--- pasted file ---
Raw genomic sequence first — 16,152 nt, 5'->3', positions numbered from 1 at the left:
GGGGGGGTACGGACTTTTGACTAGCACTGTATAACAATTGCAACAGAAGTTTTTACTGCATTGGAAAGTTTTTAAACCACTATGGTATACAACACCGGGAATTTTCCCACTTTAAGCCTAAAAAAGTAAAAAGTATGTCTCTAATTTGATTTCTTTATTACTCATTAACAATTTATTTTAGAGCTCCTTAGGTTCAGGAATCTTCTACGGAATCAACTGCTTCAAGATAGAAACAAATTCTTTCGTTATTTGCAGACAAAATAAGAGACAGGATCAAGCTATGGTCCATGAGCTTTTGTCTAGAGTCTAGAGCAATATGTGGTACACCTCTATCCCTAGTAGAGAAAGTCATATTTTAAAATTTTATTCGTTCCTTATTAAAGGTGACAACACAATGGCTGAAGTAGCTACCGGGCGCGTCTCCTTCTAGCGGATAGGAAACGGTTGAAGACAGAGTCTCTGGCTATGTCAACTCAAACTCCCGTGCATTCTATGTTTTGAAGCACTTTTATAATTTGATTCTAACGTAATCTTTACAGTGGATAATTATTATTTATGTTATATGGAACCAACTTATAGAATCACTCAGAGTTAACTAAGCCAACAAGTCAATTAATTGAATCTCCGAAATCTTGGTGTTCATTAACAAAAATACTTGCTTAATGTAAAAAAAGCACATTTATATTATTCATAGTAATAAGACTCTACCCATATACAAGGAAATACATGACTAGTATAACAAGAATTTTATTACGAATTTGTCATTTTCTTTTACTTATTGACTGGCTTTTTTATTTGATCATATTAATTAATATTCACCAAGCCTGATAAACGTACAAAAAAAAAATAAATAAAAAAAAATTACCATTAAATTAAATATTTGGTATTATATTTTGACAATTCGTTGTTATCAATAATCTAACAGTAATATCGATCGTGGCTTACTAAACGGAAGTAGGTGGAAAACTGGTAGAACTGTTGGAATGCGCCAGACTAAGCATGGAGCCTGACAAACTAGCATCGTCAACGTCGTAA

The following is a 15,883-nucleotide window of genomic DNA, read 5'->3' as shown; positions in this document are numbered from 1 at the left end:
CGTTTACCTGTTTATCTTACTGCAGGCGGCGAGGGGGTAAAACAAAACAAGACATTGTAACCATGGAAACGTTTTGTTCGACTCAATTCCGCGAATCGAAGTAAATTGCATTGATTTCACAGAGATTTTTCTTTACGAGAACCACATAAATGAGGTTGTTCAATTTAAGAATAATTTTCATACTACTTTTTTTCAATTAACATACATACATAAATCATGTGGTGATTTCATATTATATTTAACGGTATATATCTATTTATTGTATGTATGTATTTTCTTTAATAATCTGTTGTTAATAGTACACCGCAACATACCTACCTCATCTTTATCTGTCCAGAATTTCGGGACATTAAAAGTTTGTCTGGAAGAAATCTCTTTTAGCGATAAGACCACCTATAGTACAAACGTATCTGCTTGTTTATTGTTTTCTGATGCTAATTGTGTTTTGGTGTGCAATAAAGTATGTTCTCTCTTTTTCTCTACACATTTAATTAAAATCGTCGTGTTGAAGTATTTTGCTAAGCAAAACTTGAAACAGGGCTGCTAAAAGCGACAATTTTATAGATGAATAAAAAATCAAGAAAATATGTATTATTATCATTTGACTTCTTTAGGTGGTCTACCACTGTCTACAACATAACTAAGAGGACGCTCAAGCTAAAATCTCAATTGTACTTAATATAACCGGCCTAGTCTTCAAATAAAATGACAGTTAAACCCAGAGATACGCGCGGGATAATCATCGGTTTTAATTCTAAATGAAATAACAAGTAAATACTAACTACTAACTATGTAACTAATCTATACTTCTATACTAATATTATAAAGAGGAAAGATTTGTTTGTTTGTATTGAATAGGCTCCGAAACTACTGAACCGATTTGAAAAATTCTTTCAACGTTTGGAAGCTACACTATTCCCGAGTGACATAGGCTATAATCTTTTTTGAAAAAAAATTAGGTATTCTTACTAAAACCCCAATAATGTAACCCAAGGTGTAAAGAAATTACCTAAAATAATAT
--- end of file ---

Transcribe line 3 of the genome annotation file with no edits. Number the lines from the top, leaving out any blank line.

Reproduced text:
The following is a 15,883-nucleotide window of genomic DNA, read 5'->3' as shown; positions in this document are numbered from 1 at the left end: